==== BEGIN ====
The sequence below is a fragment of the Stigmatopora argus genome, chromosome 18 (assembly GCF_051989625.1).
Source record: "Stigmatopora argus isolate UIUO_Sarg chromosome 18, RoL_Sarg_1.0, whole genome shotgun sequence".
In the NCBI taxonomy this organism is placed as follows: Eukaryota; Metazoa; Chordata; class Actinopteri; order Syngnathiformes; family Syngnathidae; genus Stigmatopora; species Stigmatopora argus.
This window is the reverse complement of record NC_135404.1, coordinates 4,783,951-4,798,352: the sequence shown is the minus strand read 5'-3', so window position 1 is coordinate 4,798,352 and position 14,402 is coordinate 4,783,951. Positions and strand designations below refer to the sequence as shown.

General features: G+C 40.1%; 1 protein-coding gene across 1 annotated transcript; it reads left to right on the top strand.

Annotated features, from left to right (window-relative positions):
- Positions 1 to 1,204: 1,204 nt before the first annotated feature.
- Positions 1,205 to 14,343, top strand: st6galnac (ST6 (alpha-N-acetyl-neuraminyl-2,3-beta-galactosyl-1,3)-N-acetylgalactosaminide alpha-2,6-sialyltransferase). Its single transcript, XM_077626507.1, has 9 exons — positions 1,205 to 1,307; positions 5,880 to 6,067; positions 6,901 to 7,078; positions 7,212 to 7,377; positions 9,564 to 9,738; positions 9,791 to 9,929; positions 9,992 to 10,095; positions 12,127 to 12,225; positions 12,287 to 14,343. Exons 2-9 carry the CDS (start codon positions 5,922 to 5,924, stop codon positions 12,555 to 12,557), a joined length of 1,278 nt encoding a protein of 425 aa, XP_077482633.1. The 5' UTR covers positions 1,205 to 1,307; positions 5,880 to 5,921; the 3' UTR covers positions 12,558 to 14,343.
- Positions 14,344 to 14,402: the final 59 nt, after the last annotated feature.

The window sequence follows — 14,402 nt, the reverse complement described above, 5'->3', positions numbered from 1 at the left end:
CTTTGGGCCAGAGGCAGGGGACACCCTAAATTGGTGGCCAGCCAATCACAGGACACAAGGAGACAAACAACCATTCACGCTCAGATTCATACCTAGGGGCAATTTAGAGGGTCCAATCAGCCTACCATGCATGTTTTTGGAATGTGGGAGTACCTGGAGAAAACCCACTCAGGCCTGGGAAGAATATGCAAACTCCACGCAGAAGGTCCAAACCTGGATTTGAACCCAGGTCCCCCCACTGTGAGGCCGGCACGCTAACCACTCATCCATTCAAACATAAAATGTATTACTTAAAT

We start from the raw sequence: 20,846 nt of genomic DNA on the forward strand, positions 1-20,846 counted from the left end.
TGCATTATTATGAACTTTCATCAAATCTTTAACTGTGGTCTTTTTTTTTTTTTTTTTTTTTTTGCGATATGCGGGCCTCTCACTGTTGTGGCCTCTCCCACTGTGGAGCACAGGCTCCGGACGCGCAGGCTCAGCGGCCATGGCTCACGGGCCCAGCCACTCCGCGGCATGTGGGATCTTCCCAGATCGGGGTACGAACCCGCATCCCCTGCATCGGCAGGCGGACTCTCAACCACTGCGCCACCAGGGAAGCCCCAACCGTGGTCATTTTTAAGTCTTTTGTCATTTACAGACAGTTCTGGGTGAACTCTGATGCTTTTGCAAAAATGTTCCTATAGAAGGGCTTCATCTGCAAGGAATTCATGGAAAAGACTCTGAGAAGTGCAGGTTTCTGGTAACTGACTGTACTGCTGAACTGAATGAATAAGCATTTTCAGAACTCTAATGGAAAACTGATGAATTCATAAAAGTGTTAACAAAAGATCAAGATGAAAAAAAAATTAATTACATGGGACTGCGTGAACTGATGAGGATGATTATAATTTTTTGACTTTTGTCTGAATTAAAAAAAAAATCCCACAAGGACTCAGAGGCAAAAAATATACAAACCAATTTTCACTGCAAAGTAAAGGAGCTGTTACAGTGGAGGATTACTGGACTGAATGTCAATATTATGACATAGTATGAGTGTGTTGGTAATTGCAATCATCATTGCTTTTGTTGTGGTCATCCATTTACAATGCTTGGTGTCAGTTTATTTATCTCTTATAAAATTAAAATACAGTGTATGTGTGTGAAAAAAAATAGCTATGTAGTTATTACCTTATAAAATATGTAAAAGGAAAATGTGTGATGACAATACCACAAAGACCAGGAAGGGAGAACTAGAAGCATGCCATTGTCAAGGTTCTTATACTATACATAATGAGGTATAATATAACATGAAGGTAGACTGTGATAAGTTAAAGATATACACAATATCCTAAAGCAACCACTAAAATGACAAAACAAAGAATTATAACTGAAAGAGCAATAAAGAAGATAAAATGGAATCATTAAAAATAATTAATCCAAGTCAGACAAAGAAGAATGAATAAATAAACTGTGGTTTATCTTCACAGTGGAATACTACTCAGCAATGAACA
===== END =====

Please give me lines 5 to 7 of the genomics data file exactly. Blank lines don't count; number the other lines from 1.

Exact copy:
General features: G+C 40.1%; 1 protein-coding gene across 1 annotated transcript; it reads left to right on the top strand.

Annotated features, from left to right (window-relative positions):
- Positions 1 to 1,204: 1,204 nt before the first annotated feature.